4. Waymo Snafu Points to the High Costs of Servicing Its Autonomous Vehicles

A Waymo One car went rogue in Arizona recently, demonstrating the technical challenges and high costs of Waymo’s service. First, the autonomous Waymo vehicle was thrown off by a construction zone and stopped. Then, it started and stopped many times, blocking traffic, threatening the construction zone, and racing away from Waymo’s Roadside Assistance team before unlocking its doors and allowing a safety driver to enter. A Waymo Rider Support agent communicated with the passenger for roughly 20 minutes while its remote Fleet Response team sent driving instructions and Roadside Assistance raced to the vehicle.  Four Waymo team members attended to the vehicle for 20-30 minutes. The labor costs associated with this autonomous vehicle ride mounted by the minute.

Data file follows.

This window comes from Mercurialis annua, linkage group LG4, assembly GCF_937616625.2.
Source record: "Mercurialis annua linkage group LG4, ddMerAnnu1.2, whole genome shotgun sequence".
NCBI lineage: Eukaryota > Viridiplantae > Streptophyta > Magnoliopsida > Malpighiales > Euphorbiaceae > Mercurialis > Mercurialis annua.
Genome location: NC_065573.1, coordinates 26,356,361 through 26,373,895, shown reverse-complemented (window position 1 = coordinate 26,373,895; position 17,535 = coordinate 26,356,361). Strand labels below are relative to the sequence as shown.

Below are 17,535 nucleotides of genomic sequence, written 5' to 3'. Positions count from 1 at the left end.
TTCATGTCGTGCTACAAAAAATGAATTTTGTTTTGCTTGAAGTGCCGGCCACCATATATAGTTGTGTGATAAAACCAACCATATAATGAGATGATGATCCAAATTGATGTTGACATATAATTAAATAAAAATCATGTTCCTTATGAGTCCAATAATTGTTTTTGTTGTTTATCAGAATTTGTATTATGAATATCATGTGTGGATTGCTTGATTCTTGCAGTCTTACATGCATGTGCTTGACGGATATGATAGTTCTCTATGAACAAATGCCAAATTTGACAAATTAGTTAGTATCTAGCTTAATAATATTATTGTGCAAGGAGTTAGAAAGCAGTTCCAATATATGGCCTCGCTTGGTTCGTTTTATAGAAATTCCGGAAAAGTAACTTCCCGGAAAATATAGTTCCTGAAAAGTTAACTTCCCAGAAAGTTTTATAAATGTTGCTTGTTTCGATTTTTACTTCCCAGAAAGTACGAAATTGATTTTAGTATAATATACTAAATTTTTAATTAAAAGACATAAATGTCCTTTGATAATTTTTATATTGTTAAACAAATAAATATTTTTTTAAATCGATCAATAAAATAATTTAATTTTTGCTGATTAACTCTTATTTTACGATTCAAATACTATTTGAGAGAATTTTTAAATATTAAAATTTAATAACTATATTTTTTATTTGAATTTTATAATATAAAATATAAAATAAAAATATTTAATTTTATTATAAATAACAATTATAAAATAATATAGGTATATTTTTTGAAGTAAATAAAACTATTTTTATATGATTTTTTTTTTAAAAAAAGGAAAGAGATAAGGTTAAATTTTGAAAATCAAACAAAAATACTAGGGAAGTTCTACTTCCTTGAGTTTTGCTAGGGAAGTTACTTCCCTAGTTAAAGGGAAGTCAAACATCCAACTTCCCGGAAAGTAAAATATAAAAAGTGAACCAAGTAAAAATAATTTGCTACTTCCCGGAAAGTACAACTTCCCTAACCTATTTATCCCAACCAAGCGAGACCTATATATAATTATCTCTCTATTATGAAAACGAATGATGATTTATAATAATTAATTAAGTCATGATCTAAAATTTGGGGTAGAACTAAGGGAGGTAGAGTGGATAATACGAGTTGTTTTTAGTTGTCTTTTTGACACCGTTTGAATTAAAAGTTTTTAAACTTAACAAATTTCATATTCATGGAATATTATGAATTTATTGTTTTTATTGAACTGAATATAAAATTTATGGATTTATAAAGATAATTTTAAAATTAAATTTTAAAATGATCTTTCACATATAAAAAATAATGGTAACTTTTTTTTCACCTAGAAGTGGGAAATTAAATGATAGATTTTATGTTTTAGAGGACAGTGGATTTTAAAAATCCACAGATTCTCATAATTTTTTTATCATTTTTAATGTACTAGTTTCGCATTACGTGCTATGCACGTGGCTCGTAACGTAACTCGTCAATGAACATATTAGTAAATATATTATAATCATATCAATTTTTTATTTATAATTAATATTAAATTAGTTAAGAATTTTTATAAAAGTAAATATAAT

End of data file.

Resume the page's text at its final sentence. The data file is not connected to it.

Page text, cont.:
Waymo responded to the video of the ride, stating that it has implemented operational fixes. ARK notes that this seemed to be an atypical ride. JJ Ricks, the YouTubing passenger, has taken 122 fully autonomous Waymo rides, only three of which have which required Roadside Assistance, according to his website. Still, Roadside Assistance costs seem to be quite high as Waymo confirmed in its response that helper vans are 2-5 miles away from every ride, with 2-3 vehicles always roaming close to the autonomous vehicles. High support costs could explain why Waymo’s rides are priced only 15% below UberX,[1] much higher than ARK’s estimate of 25 cents per mile for an autonomous taxi service at scale.

Waymo is the world’s first fully autonomous commercial driving service, which explains why it is facing so much scrutiny. It appears that Waymo’s next launch will be in San Francisco. Like other research teams focused on the promise of autonomous technology, ARK will look forward to measures of its success or failure in a much more densely populated city.

[1] Based on Tasha’s Waymo One ride. Checked comparable Uber rates for the same trip.